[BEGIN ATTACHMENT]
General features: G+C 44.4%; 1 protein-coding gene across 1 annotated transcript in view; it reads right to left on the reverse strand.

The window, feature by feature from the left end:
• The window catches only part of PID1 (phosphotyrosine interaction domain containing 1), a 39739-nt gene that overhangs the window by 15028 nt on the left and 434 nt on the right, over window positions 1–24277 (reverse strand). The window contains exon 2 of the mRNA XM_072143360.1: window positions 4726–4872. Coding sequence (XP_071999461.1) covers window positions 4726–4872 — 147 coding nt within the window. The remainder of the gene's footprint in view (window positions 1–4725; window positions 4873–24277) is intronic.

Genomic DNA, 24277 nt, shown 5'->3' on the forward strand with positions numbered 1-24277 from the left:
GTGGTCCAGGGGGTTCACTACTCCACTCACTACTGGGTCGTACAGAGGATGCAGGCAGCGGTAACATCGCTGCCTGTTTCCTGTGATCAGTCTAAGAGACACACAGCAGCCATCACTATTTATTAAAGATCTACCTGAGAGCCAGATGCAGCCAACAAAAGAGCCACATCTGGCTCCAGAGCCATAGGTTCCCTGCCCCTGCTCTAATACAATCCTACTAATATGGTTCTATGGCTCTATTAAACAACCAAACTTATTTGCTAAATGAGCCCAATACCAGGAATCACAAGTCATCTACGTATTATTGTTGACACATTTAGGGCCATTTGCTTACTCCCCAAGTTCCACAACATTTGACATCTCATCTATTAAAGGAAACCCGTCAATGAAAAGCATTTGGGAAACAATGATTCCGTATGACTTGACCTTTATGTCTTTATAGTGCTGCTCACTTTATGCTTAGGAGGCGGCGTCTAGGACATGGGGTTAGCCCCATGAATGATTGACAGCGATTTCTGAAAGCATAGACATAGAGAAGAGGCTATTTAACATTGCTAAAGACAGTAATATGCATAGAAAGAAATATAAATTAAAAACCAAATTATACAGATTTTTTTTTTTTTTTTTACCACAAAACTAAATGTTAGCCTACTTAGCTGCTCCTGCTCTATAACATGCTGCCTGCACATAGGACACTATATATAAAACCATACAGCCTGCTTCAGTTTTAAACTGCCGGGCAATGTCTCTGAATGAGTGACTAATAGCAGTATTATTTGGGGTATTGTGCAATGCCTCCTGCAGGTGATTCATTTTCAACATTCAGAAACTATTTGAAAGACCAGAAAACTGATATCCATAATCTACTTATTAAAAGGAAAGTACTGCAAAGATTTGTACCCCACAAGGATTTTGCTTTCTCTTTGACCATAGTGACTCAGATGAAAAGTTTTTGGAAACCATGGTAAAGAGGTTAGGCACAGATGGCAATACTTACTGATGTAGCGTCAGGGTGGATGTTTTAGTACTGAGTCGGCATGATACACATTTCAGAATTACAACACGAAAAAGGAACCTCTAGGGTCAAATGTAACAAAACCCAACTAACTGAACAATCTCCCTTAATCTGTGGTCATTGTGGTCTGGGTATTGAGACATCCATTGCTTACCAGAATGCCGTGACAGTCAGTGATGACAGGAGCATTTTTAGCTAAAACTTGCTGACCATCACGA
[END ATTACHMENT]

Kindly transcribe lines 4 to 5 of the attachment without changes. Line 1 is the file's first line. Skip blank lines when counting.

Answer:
Genomic DNA, 24277 nt, shown 5'->3' on the forward strand with positions numbered 1-24277 from the left:
GTGGTCCAGGGGGTTCACTACTCCACTCACTACTGGGTCGTACAGAGGATGCAGGCAGCGGTAACATCGCTGCCTGTTTCCTGTGATCAGTCTAAGAGACACACAGCAGCCATCACTATTTATTAAAGATCTACCTGAGAGCCAGATGCAGCCAACAAAAGAGCCACATCTGGCTCCAGAGCCATAGGTTCCCTGCCCCTGCTCTAATACAATCCTACTAATATGGTTCTATGGCTCTATTAAACAACCAAACTTATTTGCTAAATGAGCCCAATACCAGGAATCACAAGTCATCTACGTATTATTGTTGACACATTTAGGGCCATTTGCTTACTCCCCAAGTTCCACAACATTTGACATCTCATCTATTAAAGGAAACCCGTCAATGAAAAGCATTTGGGAAACAATGATTCCGTATGACTTGACCTTTATGTCTTTATAGTGCTGCTCACTTTATGCTTAGGAGGCGGCGTCTAGGACATGGGGTTAGCCCCATGAATGATTGACAGCGATTTCTGAAAGCATAGACATAGAGAAGAGGCTATTTAACATTGCTAAAGACAGTAATATGCATAGAAAGAAATATAAATTAAAAACCAAATTATACAGATTTTTTTTTTTTTTTTTACCACAAAACTAAATGTTAGCCTACTTAGCTGCTCCTGCTCTATAACATGCTGCCTGCACATAGGACACTATATATAAAACCATACAGCCTGCTTCAGTTTTAAACTGCCGGGCAATGTCTCTGAATGAGTGACTAATAGCAGTATTATTTGGGGTATTGTGCAATGCCTCCTGCAGGTGATTCATTTTCAACATTCAGAAACTATTTGAAAGACCAGAAAACTGATATCCATAATCTACTTATTAAAAGGAAAGTACTGCAAAGATTTGTACCCCACAAGGATTTTGCTTTCTCTTTGACCATAGTGACTCAGATGAAAAGTTTTTGGAAACCATGGTAAAGAGGTTAGGCACAGATGGCAATACTTACTGATGTAGCGTCAGGGTGGATGTTTTAGTACTGAGTCGGCATGATACACATTTCAGAATTACAACACGAAAAAGGAACCTCTAGGGTCAAATGTAACAAAACCCAACTAACTGAACAATCTCCCTTAATCTGTGGTCATTGTGGTCTGGGTATTGAGACATCCATTGCTTACCAGAATGCCGTGACAGTCAGTGATGACAGGAGCATTTTTAGCTAAAACTTGCTGACCATCACGA